Aide says Pierre Trudeau would have supported Ignatieff's position on Quebec
Wed Nov 22, 8:50 PM

By Joan Bryden

OTTAWA (CP) - Michael Ignatieff received a blast Wednesday from one of Pierre Trudeau's sons, after a top aide suggested the late Liberal icon would have endorsed the leadership front-runner's position on recognizing Quebec as a nation.

Alexandre Trudeau issued a written statement saying that anyone who believes his father would have supported Ignateiff's views "couldn't be more wrong." He said it's "more objectionable still" to suggest that his father "would, like Ignatieff, deal in vacuous terms meant to appease emotions."

Ignatieff, meanwhile, distanced himself from the comments of Alf Apps, one of his senior advisers who circulated an e-mail late Tuesday among Liberals.

In the message, Apps argued that if Trudeau was alive today, he'd back Ignatieff's views over those of his eldest son, Justin, who has dismissed Quebec nationhood as "an old idea."

Apps said he recently ran into Justin Trudeau and spent 15 to 20 minutes discussing his views on recognizing Quebec as a nation within Canada.

He was struck by "the shallowness" of Trudeau's arguments and by "how tenaciously he held onto them."

"After completing my reflection, I have come to the conclusion that Pierre Trudeau, were he alive today, would endorse Michael Ignatieff's view and dismiss that of his own son," Apps wrote.

Ignatieff called that assertion "the weirdest, retrospective hypothetical ever heard in Canadian politics."

"To ask what a dead prime minister would have thought about propositions enunciated after his death, I mean, who knows?" Ignatieff told The Canadian Press.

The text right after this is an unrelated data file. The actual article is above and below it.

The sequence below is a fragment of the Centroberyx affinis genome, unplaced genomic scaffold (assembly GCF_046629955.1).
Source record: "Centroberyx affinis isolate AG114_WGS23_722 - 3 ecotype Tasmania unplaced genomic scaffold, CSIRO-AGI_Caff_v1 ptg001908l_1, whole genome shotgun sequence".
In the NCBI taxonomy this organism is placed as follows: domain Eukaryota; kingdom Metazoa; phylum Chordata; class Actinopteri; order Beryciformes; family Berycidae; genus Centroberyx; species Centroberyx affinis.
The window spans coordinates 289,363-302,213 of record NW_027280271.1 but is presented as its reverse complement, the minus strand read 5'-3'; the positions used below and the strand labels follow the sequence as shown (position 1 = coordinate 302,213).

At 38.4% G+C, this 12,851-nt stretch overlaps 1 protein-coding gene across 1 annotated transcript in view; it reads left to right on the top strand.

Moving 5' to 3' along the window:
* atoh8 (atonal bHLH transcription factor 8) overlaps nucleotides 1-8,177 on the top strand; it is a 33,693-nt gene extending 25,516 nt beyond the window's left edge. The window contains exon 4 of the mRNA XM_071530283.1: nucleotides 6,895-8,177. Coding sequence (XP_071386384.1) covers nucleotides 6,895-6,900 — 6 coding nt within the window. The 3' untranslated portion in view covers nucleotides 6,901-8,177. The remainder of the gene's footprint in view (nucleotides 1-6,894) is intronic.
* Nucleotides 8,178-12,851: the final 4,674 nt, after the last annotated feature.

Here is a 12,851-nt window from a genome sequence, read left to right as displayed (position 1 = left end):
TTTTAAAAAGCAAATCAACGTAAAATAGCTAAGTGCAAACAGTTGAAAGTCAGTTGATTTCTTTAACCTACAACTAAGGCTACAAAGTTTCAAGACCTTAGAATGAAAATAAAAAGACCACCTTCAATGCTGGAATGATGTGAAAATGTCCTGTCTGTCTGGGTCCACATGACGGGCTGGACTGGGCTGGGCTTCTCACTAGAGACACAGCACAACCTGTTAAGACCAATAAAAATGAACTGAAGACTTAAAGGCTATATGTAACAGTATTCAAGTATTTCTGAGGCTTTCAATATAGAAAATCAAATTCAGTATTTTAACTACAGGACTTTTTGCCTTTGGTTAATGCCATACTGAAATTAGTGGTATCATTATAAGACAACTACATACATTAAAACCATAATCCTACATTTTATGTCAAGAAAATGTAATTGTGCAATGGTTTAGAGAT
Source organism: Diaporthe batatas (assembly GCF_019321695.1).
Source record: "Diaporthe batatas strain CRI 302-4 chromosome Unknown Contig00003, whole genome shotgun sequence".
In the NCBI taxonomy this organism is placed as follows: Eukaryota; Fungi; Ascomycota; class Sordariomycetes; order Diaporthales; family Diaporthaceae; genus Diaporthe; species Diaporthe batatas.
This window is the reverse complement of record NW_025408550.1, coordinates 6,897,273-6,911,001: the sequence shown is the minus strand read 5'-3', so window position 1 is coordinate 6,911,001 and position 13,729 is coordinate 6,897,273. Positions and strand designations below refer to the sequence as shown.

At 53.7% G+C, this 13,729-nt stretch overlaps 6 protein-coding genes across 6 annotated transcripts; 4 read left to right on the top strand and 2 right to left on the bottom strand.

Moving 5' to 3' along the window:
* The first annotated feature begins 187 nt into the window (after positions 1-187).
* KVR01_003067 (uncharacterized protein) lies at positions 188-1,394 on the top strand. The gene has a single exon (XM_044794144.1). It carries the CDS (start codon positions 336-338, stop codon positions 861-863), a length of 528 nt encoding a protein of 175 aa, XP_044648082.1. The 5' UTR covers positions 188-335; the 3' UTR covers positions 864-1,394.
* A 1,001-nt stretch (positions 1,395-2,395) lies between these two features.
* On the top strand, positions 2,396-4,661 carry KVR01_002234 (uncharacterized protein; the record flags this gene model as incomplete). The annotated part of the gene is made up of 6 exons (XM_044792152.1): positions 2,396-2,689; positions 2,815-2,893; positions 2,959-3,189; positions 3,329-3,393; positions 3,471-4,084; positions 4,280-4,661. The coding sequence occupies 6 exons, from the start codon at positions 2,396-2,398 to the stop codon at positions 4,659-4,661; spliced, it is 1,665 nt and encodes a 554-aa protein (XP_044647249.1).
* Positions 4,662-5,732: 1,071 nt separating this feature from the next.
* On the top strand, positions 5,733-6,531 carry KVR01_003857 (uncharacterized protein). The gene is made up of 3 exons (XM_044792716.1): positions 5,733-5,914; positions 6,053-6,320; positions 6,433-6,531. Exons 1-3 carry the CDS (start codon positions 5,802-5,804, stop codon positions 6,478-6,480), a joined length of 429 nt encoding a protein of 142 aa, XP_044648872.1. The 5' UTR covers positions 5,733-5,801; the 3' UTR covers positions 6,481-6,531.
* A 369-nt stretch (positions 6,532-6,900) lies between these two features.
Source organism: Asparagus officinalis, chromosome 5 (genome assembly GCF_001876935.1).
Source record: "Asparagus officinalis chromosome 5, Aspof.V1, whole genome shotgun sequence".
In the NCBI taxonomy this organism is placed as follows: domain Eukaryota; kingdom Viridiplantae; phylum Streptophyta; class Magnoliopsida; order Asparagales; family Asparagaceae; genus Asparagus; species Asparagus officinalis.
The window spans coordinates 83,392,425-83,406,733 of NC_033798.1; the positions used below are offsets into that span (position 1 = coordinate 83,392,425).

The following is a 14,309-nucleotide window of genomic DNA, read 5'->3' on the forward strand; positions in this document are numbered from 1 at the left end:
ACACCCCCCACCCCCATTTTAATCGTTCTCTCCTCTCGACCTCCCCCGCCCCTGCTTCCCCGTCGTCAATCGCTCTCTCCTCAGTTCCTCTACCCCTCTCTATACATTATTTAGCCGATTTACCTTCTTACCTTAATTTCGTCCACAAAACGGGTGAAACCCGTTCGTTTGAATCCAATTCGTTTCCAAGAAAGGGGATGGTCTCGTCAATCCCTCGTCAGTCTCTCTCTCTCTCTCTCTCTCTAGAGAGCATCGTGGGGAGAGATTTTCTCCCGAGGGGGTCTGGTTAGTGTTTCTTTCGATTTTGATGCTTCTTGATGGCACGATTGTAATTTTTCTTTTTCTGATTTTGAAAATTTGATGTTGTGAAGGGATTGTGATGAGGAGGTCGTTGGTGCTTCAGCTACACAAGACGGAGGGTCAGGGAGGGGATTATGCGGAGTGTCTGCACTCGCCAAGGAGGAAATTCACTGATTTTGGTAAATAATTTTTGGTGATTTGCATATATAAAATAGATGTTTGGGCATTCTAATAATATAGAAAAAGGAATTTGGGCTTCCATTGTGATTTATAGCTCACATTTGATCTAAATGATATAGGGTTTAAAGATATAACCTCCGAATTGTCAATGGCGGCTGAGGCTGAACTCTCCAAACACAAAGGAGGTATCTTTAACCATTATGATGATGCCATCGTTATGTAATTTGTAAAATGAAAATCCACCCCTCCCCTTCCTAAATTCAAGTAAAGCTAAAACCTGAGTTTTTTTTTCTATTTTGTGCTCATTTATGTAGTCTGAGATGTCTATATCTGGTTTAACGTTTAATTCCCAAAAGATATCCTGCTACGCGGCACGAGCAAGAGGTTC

The squabbling among Liberals over the Quebec question in advance of their leadership convention next weekend was pre-empted Wednesday when Prime Minister Stephen Harper tabled a motion in the Commons that would declare that Quebec is a nation within Canada.

Advance indications are that the Liberal caucus, along with the NDP, will support it.

App's e-mail was accompanied by a 29-page essay in which he contended that Trudeau's vision of one united, bilingual, pluralistic Canada is being distorted and betrayed by opponents of the Quebec nation resolution.

He argued that Trudeau was opposed to ethnic nationalism, not to the modern civic nationalism that is prevalent in Quebec today and which Ignatieff wants to recognize.

And Apps chided Liberals, including Justin Trudeau, for blindly clinging to Trudeau's vision of the country without fully understanding the former prime minister's philosophy or recognizing that times have changed.

Ignatieff echoed some of Apps' arguments, if not his assertion that Trudeau would have endorsed him.

"He was much more flexible and much more pragmatic in his dealings with Quebec than the later mythology of Trudeau would have you believe," Ignatieff said.

But Alexandre Trudeau was having none of it. He said his father would never have supported Ignatieff's "paternalistic and empty" recognition of Quebec as a nation.
Moreover, he said the term nation cannot be strictly symbolic; it either "signifies a sovereign country, as in the United Nations" or it signifies a "cultural collective."
If it's a cultural collective, Alexandre Trudeau questioned how only Quebec can be recognized as a nation, and not other collectives such as "Mohawks, Jews, Arabs, Sri Lankans, Guatemalans, Crees, Irish, English, German and French descendents."
"One might be able to argue for a French Canadian nation. One might be able to argue for a state of Quebec. But arguing for the Quebec nation to the exclusion of the myriad of other nations of Canada is absurd for someone who aims to lead Canada," he said.
"It takes no son of Trudeau to know how foreign to him is the idea of allowing Canadian nation building to proceed along the path of ill-defined collective recognitions and entitlements as opposed to the clear rights of free individuals, each capable of being many nations or of none."

Copyright 2006 Canadian Press